Andrew Cziok, 2LFreedom Firm
I’m well into my second week here at the office. The last two weeks have been eventful, to say the least. I had to move out of my apartment at the local YMCA (thankfully—it was a nice place, but much too expensive) and moved to a room in a guest house at the local seminary, which is about one third the price and much closer to the office. I can walk to work (until monsoon starts next week), which has been great. I get to see much more when I’m walking that I would miss cruising past in a rickshaw. I also save about two dollars a day this way, which may not seem like a lot, but given that I’m trying to keep my daily budget to US$11/day, it makes a big difference.
The office is incredible. It’s like being part of a big family. We take all of our meals together in what is basically the living room of the office, which is in a one bedroom apartment with 10-14 staff working in it. Legal work is really only one part of what Freedom Firm does here.We have a legal department (that’s Evan, the director, one staff attorney, and me, the intern), an aftercare department (which monitors girls that have been rescued, tracks them as they go through India’s social services network, counsels them, and prepares them to testify at trial), and an investigations department (who travel to red light districts to gather evidence and alert local police to brothels selling minor girls). All of these departments share an office, because the most important part of getting this work done right is having close communication with one another, sharing information, sharing burdens, sharing victory and sharing defeat. It’s heavy work, dealing with some very dark subjects, so a fair amount of our time is spent talking (usually over chai tea, which is all I want to drink for the rest of my life, if possible), sharing stories and decompressing.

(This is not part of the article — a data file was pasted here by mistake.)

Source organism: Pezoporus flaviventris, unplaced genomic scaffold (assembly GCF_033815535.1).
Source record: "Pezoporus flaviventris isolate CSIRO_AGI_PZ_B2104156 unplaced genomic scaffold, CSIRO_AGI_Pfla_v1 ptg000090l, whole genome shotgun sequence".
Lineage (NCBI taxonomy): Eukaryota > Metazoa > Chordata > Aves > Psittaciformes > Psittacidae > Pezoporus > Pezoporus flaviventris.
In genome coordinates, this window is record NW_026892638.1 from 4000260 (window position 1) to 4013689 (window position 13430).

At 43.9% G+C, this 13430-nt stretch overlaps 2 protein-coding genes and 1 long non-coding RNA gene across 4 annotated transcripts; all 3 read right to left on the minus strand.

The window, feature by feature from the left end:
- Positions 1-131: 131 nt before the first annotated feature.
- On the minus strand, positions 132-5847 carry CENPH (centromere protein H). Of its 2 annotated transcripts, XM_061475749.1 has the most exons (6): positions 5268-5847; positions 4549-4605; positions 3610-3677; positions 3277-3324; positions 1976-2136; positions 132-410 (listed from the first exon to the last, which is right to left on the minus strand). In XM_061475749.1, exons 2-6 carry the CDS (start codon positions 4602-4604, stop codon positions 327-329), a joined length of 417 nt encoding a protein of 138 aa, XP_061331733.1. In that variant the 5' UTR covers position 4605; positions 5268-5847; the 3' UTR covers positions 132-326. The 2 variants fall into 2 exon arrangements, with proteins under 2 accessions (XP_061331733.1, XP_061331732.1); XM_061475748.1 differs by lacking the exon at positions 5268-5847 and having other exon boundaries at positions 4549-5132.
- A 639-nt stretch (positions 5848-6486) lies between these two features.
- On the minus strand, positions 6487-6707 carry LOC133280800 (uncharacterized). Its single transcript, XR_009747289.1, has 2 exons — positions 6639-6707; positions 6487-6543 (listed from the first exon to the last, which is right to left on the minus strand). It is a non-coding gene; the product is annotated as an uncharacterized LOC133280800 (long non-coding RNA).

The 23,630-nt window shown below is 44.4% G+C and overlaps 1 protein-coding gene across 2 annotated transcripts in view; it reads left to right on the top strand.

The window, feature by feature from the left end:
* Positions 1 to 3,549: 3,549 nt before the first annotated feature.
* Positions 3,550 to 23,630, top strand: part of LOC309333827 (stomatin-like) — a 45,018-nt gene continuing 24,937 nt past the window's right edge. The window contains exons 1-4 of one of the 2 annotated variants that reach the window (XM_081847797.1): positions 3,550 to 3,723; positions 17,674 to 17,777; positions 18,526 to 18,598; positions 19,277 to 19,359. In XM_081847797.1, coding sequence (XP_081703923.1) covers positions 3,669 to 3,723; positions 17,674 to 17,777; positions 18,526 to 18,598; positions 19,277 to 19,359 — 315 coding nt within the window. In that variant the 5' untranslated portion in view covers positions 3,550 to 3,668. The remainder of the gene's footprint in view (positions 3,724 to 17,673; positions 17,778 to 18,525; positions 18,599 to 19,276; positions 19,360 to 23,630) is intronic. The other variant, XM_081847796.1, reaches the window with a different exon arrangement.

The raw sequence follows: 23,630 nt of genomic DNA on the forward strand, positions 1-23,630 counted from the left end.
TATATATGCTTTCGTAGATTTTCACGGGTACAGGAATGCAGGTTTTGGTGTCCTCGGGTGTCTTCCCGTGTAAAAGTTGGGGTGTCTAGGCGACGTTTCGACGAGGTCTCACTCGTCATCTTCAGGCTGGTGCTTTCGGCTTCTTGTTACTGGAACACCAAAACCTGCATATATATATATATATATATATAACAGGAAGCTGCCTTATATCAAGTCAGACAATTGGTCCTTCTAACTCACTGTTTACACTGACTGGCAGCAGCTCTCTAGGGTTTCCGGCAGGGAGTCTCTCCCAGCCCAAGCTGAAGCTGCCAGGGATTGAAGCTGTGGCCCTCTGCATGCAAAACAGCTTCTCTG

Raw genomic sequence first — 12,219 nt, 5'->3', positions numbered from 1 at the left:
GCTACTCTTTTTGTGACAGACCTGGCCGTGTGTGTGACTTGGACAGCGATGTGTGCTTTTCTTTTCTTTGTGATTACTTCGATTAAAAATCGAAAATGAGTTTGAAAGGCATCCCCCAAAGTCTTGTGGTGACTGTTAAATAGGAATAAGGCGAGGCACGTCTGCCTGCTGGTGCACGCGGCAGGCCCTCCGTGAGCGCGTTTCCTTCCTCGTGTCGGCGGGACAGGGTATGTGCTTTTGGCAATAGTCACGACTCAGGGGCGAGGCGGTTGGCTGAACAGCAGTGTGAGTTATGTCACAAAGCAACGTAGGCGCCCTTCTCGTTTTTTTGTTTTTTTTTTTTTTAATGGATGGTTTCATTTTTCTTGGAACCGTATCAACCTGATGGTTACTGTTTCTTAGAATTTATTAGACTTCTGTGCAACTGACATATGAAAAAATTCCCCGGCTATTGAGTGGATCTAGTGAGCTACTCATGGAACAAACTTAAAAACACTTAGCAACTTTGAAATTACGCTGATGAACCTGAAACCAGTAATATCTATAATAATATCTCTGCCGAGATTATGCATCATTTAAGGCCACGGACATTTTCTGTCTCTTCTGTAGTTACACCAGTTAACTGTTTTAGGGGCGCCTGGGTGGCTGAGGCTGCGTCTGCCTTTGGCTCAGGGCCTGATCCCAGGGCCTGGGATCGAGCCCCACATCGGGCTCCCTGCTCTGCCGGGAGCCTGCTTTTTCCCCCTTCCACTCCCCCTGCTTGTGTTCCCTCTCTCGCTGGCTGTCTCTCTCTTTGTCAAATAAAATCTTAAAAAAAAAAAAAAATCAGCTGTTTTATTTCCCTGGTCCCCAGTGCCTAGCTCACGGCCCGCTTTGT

Being a part of the office milieu here has really opened my eyes to how legal work is just one small part of what Freedom Firm does. Being a law student, I tend to look at The Law as some monolithic power that we use to summon the gods of Justice who will come down and intercede and make a right judgment that will restore everyone involved to their rightful place. Idealistic, I know. Coming from a Christian law school, I know that’s not how it works, I realize that we as attorneys only play a small role in the administration of justice, that it’s not on our shoulders to set the world right, and that no human power can ever really do that. However, I’d be lying if I said I never indulged in that fantasy, thinking that if only we do our legal work well, if we write the perfect brief, that we can somehow save the world. Luckily, my work here has forced me to re-evaluate exactly what I believe about how the world works. A guilty verdict can’t truly fix what’s been done to you. Putting traffickers in jail for selling children into the sex trade goes a long way in setting things right, mostly because it keeps harm from coming to more girls at the hands of these people, but the principal work here is in restoration. After a raid and a rescue, the team of social workers works with private and public social services to help the girls that have been rescued begin rebuilding their lives, and also prepares them for the eventuality that they will have to testify against their traffickers in open court. Like I said, while what we’re doing in the legal department is important, and indeed necessary, there is so much more work done behind the scenes, between hearings and investigations, that is crucial to restoring the lives that have been affected by these horrible crimes. We can build strong arguments atop solid evidence, but at the end of the day, it’s not the legal department that helps these girls find the courage to do what they have to do.
So, really, after reading all of the cases, background materials, witness statements, and descriptions of unspeakable crimes against humanity, that’s really what I’ve learned in my first week at Freedom Firm. I joined a team when I signed up for this work. I’m here not just so we can put traffickers in jail (because believe me, that’s what I’m looking forward to in the weeks to come) but also so girls who have had one of their most basic human rights taken from them can have the space and support they need to start the process of rebuilding their lives. I’m so grateful to be a part of it—it’s the whole reason I even wanted to be a lawyer in the first place.
– Andrew Cziok, 6/7/12